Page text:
Currie’s Joe Reynolds kicks crucial penalties in victory over ’Muir

Knuckle down: Richard Snedden  prepares to put the ball into the scrum for visitors Currie. Joe Reynolds, below. Pictures: Scott Louden
Knuckle down: Richard Snedden prepares to put the ball into the scrum for visitors Currie. Joe Reynolds, below. Pictures: Scott Louden
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Currie match-winner Joe Reynolds reckons the acquisition of a new kicking tee after a last-minute scramble for one might finally have turned his rugby fortunes around.

The 24-year-old New Zealander arrived at Currie last season, but a combination of wrist and two knee injuries restricted him to a handful of games. Undeterred, he hung around and is now reaping rewards as shown by slotting seven penalties from as many attempts as Boroughmuir were beaten 21-8 at Meggetland.

“I couldn’t find the kicking tee I’d used for three years this morning and had to ask our team manager if he could dig out another one from somewhere just before kick-off,” grinned Reynolds.

“It’s four years since I have landed as many kicks as that in a match and a combination of the new tee and the type of match ball I really like seems to have done the trick.”

Five of those penalties came inside the last 17 minutes and Reynolds claimed: “Boroughmuir tired in the scrum and our pressure brought ill-discipline allowing us to capitalise.”

Boroughmuir led 8-6 at the interval and when they camped on the Currie line, pressurising Mike Erskine into a yellow card, the odds were stacked heavily in their favour.

However, the ball was held up on one occasion and a key moment came when visiting scrum half Richard Snedden gained a turnover to clear danger.

When ’Muir then squandered a line-out, Currie earned a ruck penalty and sure-footed Reynolds provided a lead they were not to lose.

In claiming a 21-point haul, Reynolds breezed past the half-century points mark for the season, having switched to centre to accommodate close friend James Semple, who pitched up in midweek to play stand off fresh from a spell in Romania with Farul Constanta.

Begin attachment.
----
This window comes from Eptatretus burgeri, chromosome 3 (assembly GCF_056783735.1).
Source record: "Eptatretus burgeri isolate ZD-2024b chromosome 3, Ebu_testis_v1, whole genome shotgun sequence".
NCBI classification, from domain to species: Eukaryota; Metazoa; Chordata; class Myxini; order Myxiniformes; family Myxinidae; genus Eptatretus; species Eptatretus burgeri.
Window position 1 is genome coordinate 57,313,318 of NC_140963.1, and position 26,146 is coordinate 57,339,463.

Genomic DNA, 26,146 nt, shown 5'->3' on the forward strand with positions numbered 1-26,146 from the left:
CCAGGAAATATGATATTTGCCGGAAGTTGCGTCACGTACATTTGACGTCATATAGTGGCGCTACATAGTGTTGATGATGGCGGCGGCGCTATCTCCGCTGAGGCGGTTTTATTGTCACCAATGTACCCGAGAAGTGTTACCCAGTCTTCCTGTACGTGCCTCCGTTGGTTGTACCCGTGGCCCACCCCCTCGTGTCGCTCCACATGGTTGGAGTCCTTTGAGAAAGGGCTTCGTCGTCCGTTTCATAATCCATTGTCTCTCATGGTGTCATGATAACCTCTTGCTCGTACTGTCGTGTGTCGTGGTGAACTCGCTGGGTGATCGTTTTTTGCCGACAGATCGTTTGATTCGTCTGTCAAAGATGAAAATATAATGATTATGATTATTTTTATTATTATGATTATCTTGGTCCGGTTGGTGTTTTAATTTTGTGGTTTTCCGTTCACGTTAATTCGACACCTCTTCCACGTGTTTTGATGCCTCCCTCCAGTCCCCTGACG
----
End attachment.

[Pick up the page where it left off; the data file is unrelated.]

Semple said: “Joe and I were at boarding school together in Auckland and I don’t think I have seen him kick as well as that. He couldn’t miss, which was just as well because we struggled a bit on our scrums and had to get points from somewhere.

“It was all down to heart. If you defend like we did with players willing to die for the jersey, not much more can be asked.

“Definitely it was Sneds who got us off the hook with the turnover and when we got our man back from the sin bin we thought, ‘better make the most of the opportunity’.”

On his stint in Romania, Semple, who notched a last-kick drop goal at Edinburgh Accies last season which ultimately helped Currie avoid a relegation play-off, said: “The players are pretty big out there, but not as skilful. It was a bit of life experience I hope to draw on while at Currie.”

Currie coach Ben Cairns revealed how Reynolds’s involvement was close to being curtailed at the interval. “Joe was struggling with a bang on the leg and we didn’t know how long he’d last. He is not only very skilful, but also a very brave player and his defensive work was vital too.

“We were completely under the cosh, but what won us the game was when we had our lulls; we fought through them without conceding.

“We held them out and went to the other end knowing every time we got a penalty points would follow. They chucked everything at us for 60 minutes and we gutsed it out in the middle 40 especially.”

What also helped was the astute way in which experienced Currie skipper Ross Weston was determined to have the ear of an unconvincing Italian exchange referee and in a match so evenly balanced for long spells that may have been a contributory factor.

Boroughmuir never got on a wavelength with the official and coach Bruce Aitchison said: “We dominated the scrum and then started to concede penalties, which baffled me.

“We [then] lost our shape and when you do that you force offloads. We were also too slow to get to the ball carrier which meant being penalised for holding on waiting for the cavalry to arrive.”

Boroughmuir, whose try came from scrum half Jonny Adams, have now won twice away and lost twice at home.

“Maybe we should up-sticks and play all games away,” said coach Aitchison ruefully, before vowing: “Somebody is going to catch it here.”

Granted it was a blow when pacey winger Jordan Edmunds damaged a hamstring, but Boroughmuir struggled without professionals being released and that must send out a warning signal every bit as worrying as a lack of consistency.

In essence, Currie appeared to want the victory more, though. Pure and simple.


Boroughmuir: Try – Adams. Penalty – Reekie.

Currie: Penalties – Reynolds (7).

Boroughmuir: E Farquharson; C Hunter, C Hardie, M Hare, J Edmunds; D Reekie, J Adams; R Wilson, C Davies, J Latta, T Sutton, I Moody (c), C Keddie, A Rose, J Hare. Subs: S Bingham, A Wallace, A Macfarlane, C Purdon, M Clapperton.

Currie: R Smith; H Elms, F Efthymiou, J Reynolds, C Logan; J Semple, R Snedden; J Cox, M Goodwin, A Hamilton, J Grey, M Vernal, M Miadonovic, R Weston (c), M Peacock. Subs: G Carson, M Erskine, D Swanson, M McPhillips,P Mundell.

Referee: E Rizzo (Italy).